Where To Have Breakfast

The word for “breakfast” derives from literally “breaking a fast” which gives a sense that we fasted overnight and broke that fast first thing in the morning, which Jill had looked forward to for two days.

I enjoyed my day of purging and drinking a gallon of suspect origins and frequent pit stops first for the colonoscopy, and after a year of dread, Jill followed.

The hospital has it down to a routine.  You check in, are ushered down a hall where you enter your little curtain drawn room and change.  Nurses swarm in with warm blankets, making sure you are you and this is not a triple bypass, promises of fruit juice after the procedure and professional, respectful treatment.  The doctor enters just before you go back, explains that the drug induces sleep and a bit of amnesia.  If mindful, you thank him for amnesia.  You glide into the procedure room on your bed.  All is thoughtfully draped.  You sleep, awake in your room, enjoy ice chips, and that promised juice.  When you wake fully, you listen to the doctor’s report, dress, and a nurse wheels you out the emergency room door to  your spouse driving you away.

Routine, if a little bothersome, and driving away I was struck by two things.

One, we were leaving a hospital and discussing places for breakfast (Jill’s call and it was waffles).  Two, many, many other people were leaving hospitals the world over, and they would give anything to be in our place.  Maybe that hospital was bombed in fifteen countries last year.  Maybe their hospital had no toilets, no AC, no private rooms — and some have up to four patients plus visitors in that tiny room — and no sense of rudimentary cleanliness.  So many ways to die.

Many people leaving hospitals just heard, “Yes we did (did not) get all the cancer and we will now initiate (endure) chemo, radiation, a new treatment….”  So many ways to poison our bodies.

And we were now driving to Jill’s choice for breakfast.  And driving into the sun I thought we forget some days.  We forget to be amazed, or thankful, or shocked at the goodness.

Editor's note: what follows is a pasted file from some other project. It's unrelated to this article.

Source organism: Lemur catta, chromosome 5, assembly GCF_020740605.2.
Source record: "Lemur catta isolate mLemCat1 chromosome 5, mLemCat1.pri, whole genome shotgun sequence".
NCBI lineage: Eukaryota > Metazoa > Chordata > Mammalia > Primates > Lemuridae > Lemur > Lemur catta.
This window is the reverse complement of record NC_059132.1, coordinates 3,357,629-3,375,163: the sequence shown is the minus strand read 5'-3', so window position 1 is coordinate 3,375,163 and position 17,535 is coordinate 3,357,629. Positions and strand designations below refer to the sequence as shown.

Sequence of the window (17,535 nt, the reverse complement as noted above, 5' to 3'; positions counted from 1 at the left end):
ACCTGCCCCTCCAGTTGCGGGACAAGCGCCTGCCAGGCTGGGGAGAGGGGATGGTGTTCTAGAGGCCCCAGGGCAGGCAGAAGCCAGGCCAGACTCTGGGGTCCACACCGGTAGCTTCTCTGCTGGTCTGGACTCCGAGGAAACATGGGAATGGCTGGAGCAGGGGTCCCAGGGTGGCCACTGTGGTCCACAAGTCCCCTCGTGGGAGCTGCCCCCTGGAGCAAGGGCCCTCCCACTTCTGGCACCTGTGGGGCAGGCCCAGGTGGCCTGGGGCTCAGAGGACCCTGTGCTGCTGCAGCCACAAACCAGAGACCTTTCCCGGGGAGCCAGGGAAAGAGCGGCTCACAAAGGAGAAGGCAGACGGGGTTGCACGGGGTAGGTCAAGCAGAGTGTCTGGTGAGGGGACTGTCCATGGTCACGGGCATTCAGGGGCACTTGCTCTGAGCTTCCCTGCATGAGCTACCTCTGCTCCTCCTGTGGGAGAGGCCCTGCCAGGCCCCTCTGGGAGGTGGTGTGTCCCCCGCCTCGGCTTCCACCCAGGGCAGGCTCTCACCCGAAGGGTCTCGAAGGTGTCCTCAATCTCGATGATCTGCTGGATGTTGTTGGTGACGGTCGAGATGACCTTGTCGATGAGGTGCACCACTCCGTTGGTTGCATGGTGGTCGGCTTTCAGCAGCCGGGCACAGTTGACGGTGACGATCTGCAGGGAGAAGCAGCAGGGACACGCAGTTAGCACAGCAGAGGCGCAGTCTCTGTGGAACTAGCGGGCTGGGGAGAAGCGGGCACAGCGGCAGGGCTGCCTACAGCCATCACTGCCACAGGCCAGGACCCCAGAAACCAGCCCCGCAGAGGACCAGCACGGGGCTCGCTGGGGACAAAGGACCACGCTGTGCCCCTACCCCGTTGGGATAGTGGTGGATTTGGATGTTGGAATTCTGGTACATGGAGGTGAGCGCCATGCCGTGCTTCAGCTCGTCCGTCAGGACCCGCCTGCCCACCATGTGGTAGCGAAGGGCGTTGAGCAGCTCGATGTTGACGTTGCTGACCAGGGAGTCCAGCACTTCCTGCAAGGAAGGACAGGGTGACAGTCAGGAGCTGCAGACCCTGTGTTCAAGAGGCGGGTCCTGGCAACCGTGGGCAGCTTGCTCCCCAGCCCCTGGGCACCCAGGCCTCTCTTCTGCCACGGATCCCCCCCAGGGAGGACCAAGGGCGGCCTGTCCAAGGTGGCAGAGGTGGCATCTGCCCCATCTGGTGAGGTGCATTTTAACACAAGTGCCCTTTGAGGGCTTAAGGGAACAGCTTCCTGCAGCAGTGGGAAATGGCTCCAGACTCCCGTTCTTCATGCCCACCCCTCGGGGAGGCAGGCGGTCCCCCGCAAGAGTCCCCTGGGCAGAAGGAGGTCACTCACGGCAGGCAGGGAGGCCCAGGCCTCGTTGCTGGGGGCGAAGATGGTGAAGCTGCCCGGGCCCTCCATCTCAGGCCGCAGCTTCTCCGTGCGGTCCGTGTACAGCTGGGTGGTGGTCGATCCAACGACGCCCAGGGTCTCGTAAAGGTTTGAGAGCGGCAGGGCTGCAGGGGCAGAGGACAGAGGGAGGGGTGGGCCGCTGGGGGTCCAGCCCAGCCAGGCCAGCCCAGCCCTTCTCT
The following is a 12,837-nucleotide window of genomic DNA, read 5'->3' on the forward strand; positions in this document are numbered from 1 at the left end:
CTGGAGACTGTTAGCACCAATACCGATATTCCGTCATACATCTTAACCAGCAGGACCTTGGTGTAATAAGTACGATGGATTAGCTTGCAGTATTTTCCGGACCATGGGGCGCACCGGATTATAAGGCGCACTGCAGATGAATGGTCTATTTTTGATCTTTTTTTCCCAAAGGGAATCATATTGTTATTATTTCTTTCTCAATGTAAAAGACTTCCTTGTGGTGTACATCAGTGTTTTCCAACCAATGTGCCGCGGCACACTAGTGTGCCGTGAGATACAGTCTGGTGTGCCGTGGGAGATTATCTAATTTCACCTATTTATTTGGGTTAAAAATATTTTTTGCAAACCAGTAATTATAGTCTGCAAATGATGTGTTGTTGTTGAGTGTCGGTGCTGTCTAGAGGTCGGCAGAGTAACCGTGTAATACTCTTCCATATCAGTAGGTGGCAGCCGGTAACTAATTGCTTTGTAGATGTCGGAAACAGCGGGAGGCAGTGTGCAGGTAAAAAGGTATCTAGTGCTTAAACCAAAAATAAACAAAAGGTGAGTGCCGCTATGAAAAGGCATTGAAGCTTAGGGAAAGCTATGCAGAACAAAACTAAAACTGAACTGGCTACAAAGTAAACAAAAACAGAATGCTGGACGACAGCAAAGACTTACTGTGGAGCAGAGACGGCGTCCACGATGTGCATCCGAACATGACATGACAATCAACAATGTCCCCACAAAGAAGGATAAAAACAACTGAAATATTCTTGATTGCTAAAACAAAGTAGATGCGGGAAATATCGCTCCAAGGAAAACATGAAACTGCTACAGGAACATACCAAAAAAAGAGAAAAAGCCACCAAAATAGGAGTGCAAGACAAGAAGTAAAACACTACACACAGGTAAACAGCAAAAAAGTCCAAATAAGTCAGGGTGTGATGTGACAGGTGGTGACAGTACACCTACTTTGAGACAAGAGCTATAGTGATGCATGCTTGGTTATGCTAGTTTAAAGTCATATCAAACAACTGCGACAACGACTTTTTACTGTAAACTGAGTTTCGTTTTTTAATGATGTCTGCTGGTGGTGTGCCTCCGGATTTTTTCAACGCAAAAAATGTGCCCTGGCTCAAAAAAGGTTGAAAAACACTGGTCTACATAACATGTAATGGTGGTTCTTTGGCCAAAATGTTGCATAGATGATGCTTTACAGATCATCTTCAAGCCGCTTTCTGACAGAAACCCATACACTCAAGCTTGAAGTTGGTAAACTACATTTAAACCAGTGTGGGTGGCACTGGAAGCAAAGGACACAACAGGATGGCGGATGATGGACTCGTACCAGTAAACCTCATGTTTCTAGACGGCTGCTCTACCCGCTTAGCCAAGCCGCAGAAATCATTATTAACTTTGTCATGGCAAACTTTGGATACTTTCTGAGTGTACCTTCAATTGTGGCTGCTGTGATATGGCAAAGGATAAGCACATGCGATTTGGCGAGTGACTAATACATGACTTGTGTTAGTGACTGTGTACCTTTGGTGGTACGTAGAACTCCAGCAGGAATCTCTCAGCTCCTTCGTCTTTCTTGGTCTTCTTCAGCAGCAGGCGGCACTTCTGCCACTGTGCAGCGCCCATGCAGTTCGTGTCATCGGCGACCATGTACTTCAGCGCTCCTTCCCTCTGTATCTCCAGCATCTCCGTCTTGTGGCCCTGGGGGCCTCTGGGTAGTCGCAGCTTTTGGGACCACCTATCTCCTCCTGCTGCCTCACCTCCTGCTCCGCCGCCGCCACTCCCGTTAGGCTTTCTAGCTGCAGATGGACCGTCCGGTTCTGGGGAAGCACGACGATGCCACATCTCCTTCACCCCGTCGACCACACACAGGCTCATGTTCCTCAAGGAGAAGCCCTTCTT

May your most taxing discussion be where to go for breakfast this day.  Or maybe tomorrow.

The Route Versus Routine

Another semester begins.  It is fall, so academia calls it a new year. 

I have 80 students in two classes, 70 and 11.  I am scrambling to learn names and faces.  Then in my online class I have almost half of it filled with serving military members around the world. 

I teach to give back.  I owe this country and God quite a lot, so I teach to give back. 

That is a cover.  I really teach because I have not grown weary of seeing a face light up with hope.  I relish eyes sparkling for the first time in a class as much as when I was in my twenties and they were my eyes. 

I smile to see someone move from a slouch to upright posture, to actually leaning in because the exchange in class has more than pricked his interest. 

Over the next few weeks these students will learn about themselves, about courage, about others, about how thinking sharpens your edge in business.  They will start to see that Creativity is a lifelong work of consistently overcoming never ending challenges — and will still choose to embark on that route. 

I have a few of them messaging and texting now so that they can ask questions about businesses and ideas for businesses.  I am behind in responding. 

This Route is not as easy as I might have chosen.  Jill and I have visited the brink of financial collapse and ruin more times than I care to count — and we are fiscally very conservative. 

So Faith whispers that the Route is demanding, scary, exciting, and beautiful in its turns and twists and that the Route is far, far better than the Routine or its abbreviated form: the Rut. 

Just a thought as I catch my breath, and “I have miles to go before I sleep.”   And THAT is part of the fun — creative people are dear friends, even if they like Frost and a host of other Creative souls have finished their Routes here on this plane of existence.